Ashley’s graduate research was aimed at studying a support system for children with learning disabilities. Under the supervision of her thesis advisor, Dr. John McNamara, Ashley partnered with the Learning Disabilities Association of Niagara Region (LDANR) to explore a character education initiative called the “Who is NOBODY?” program that had been recently integrated into an existing program called Better Emotional and Social Times. A qualitative case study was conducted to explore the “Who is NOBODY?” program from three lenses: design, implementation, and experiences of participating children. The objective of the study was two-fold. First, the study aimed to support the LDANR in assessing the efficacy of the “Who is NOBODY?” program and, thereby, provide the LDANR with empirical support of its program. Second, the study enabled a more in-depth understanding of how to best support children with learning disabilities with their social competence and self-esteem. The findings of the study revealed the “Who is NOBODY?” program to promote positive character traits, prosocial behaviour and strong self-efficacy beliefs, which led to strong character development and self-esteem. Overall, the “Who is NOBODY?” program was shown to be a successful remediation program in supporting vulnerable children with learning disabilities with their social and emotional well-being.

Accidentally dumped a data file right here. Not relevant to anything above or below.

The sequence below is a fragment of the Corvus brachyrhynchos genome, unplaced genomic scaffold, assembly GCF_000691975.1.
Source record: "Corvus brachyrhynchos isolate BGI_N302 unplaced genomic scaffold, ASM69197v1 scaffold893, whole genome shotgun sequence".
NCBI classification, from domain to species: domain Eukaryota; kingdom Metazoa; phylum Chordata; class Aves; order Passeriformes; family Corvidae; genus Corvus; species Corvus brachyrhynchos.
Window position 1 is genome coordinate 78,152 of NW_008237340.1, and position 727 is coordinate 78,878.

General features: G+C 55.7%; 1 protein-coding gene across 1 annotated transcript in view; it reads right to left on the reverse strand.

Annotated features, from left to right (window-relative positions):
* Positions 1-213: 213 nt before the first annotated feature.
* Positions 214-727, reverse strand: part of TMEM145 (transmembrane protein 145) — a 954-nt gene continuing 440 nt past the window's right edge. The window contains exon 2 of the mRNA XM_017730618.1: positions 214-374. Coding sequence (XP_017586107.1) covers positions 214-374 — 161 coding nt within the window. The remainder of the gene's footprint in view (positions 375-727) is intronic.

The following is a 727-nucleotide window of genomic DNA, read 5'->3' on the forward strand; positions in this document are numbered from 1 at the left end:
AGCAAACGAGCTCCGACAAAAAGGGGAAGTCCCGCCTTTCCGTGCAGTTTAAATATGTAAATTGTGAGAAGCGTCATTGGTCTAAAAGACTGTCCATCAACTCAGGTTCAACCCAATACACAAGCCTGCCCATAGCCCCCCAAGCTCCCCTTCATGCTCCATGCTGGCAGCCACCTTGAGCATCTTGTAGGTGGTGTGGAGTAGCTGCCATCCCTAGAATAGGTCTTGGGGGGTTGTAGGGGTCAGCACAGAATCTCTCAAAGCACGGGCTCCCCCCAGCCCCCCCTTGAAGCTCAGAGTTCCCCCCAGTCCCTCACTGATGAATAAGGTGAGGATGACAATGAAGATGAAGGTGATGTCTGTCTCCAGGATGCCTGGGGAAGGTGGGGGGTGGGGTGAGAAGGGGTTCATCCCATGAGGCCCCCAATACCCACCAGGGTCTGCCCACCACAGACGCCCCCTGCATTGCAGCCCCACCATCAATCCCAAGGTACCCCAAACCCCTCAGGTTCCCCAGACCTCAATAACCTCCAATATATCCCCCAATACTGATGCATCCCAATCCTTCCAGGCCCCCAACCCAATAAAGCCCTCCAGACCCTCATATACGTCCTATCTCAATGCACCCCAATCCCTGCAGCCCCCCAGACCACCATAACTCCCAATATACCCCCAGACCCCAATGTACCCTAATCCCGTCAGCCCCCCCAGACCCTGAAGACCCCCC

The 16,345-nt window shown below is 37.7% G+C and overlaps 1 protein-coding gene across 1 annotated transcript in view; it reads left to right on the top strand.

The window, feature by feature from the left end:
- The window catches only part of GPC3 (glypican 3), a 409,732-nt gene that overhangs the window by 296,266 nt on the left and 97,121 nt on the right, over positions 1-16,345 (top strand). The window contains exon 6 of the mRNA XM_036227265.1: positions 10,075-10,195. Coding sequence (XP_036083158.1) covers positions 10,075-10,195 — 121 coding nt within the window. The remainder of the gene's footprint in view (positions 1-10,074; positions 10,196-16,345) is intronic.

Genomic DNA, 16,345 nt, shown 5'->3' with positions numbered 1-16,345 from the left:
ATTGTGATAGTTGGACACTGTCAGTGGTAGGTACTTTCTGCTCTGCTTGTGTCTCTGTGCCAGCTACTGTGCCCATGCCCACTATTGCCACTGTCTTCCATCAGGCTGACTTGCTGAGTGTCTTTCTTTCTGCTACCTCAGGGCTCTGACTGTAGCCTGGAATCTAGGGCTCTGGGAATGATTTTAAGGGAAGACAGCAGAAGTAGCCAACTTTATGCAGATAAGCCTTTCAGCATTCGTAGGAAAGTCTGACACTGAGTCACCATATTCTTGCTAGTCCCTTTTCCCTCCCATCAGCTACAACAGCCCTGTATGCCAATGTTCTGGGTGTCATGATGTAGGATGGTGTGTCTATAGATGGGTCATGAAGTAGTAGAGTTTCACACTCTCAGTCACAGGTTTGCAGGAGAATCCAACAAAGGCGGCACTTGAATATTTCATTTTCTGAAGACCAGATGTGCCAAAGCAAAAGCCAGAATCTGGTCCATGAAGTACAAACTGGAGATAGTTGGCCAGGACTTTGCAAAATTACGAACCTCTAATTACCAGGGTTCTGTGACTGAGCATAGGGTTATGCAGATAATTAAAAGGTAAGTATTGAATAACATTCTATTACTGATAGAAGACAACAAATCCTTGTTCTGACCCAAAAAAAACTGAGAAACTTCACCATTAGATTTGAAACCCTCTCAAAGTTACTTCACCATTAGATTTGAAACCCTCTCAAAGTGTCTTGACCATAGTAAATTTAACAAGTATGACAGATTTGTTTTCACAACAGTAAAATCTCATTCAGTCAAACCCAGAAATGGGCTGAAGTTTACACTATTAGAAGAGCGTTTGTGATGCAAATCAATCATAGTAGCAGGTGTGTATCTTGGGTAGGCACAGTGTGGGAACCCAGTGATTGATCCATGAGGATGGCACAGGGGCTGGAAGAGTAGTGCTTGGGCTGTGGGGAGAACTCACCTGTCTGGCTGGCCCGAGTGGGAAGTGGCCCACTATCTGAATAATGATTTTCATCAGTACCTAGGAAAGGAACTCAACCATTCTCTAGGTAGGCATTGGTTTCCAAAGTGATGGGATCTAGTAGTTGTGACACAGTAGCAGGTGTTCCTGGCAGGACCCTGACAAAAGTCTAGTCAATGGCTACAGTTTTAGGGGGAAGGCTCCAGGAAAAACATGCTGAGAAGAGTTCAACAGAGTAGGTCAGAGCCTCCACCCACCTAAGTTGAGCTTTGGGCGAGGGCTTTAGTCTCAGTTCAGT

It was through Dr. Lauren McNamara's research background and guidance that I too began reflecting on my many years of schooling and considering various areas that are seemingly undervalued in the school system, such as recess. Through conducting research, and facilitating a section of the Recess Project under the supervision of Dr. McNamara, my research aims to further identify not only the benefits of recess, but to also acknowledge recess as a valuable tool for promoting positive development in our children and youth. Essentially, I will be looking at the link between recess components and mental health and how recess can be structured [through the Recess Project] to encourage positive mental health among students.